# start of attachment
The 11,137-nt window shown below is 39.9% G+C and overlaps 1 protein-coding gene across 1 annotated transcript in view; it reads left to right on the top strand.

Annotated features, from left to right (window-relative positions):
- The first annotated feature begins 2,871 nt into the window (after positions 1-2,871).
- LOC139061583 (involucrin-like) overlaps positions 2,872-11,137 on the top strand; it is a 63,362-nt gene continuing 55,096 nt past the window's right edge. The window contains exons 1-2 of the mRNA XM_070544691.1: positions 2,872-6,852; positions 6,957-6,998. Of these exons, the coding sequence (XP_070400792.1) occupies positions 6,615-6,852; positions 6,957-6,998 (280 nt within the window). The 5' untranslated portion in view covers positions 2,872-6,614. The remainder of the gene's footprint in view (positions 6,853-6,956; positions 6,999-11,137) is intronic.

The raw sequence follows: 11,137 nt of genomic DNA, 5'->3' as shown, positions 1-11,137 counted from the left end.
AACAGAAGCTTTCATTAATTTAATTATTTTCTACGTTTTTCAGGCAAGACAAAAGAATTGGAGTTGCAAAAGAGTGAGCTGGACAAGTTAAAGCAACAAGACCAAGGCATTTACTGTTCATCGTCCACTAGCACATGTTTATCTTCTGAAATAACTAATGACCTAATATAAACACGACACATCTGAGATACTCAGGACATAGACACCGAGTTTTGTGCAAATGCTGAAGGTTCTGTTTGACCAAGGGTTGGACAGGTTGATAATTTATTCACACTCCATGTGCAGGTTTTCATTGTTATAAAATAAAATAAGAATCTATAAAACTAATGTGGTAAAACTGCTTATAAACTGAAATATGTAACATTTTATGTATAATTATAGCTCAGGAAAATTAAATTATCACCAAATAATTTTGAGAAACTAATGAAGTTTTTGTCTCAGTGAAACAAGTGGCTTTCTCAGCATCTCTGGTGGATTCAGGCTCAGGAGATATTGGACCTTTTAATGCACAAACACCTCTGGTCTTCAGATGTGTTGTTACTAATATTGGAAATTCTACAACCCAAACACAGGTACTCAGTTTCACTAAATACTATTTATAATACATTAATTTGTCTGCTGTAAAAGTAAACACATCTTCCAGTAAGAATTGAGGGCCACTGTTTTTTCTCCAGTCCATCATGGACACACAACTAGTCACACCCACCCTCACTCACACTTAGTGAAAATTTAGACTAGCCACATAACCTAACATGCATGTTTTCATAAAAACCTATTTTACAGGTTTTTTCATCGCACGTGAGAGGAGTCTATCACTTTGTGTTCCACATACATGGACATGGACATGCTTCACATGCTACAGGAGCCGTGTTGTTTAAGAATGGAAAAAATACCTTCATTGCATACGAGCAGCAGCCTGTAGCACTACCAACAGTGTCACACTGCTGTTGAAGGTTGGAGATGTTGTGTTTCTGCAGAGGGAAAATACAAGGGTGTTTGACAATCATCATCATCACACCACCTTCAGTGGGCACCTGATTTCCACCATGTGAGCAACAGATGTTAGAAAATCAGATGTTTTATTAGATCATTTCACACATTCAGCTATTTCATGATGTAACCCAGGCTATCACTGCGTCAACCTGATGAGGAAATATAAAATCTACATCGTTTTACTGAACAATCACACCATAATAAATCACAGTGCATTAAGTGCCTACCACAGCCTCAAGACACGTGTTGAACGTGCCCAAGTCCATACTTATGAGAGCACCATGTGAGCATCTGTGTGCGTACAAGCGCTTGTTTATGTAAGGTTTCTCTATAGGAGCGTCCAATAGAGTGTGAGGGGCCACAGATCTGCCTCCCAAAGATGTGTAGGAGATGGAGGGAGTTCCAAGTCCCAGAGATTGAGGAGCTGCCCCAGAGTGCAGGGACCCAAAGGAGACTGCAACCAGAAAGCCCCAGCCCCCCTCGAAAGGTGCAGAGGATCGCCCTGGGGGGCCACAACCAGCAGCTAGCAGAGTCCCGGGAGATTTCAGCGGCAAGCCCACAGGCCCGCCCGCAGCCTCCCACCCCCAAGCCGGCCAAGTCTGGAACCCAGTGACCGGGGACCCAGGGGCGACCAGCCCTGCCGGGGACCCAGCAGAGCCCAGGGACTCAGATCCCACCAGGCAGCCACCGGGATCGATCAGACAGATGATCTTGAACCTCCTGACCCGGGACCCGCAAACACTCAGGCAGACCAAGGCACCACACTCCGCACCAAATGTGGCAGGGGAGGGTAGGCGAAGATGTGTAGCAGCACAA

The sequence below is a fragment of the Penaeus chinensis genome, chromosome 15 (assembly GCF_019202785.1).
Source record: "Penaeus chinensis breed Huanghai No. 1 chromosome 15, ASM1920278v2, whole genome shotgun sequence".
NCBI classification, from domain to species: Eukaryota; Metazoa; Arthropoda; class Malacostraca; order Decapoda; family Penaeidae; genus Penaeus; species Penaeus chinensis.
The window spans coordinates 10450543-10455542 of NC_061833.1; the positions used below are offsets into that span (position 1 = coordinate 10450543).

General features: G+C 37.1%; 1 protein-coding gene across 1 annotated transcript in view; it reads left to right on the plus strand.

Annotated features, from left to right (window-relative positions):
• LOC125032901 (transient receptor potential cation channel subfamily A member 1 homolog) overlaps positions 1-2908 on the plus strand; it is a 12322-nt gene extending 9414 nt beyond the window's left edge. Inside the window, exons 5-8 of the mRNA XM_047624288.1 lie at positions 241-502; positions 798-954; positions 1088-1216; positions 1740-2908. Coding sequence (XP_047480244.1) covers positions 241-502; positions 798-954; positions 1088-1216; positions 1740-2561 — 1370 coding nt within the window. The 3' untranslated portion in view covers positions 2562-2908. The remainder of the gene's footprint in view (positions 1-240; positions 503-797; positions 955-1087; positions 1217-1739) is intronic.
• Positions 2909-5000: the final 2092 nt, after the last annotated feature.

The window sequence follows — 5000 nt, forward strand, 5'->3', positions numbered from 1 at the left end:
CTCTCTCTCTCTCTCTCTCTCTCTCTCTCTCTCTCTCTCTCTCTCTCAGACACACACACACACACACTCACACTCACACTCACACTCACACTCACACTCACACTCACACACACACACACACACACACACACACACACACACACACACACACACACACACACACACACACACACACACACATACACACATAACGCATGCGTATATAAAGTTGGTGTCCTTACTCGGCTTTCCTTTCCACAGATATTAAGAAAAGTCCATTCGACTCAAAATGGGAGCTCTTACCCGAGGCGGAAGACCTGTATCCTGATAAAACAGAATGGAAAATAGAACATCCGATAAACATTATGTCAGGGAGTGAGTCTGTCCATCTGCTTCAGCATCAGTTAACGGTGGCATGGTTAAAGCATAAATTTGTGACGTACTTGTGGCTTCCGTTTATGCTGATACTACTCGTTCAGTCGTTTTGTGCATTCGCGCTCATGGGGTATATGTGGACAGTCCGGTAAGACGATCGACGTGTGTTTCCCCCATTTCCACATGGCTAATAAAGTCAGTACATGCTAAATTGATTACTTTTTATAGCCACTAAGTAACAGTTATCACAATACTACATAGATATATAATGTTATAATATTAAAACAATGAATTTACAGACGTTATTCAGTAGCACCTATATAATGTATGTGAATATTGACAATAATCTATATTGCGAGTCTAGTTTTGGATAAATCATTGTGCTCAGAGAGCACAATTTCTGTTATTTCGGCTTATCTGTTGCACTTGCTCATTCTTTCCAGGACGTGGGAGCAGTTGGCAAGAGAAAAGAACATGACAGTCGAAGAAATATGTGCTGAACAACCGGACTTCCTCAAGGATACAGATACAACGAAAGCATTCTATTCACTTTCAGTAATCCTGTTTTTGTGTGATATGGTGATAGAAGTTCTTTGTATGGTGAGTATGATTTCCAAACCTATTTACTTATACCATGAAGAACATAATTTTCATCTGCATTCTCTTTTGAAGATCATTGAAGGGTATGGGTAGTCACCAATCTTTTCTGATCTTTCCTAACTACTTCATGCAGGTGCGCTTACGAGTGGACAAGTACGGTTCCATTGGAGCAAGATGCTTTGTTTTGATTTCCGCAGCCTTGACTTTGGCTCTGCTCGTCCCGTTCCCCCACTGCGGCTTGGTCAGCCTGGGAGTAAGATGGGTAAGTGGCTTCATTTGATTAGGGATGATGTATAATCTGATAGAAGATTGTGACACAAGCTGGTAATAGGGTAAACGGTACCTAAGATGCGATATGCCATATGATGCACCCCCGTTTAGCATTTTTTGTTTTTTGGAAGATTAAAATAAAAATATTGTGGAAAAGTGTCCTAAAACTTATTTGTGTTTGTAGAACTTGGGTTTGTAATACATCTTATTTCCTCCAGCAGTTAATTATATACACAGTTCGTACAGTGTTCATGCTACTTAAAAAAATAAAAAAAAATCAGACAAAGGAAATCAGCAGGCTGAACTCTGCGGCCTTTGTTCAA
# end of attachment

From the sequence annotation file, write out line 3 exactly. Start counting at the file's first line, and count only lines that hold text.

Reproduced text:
- The first annotated feature begins 2,871 nt into the window (after positions 1-2,871).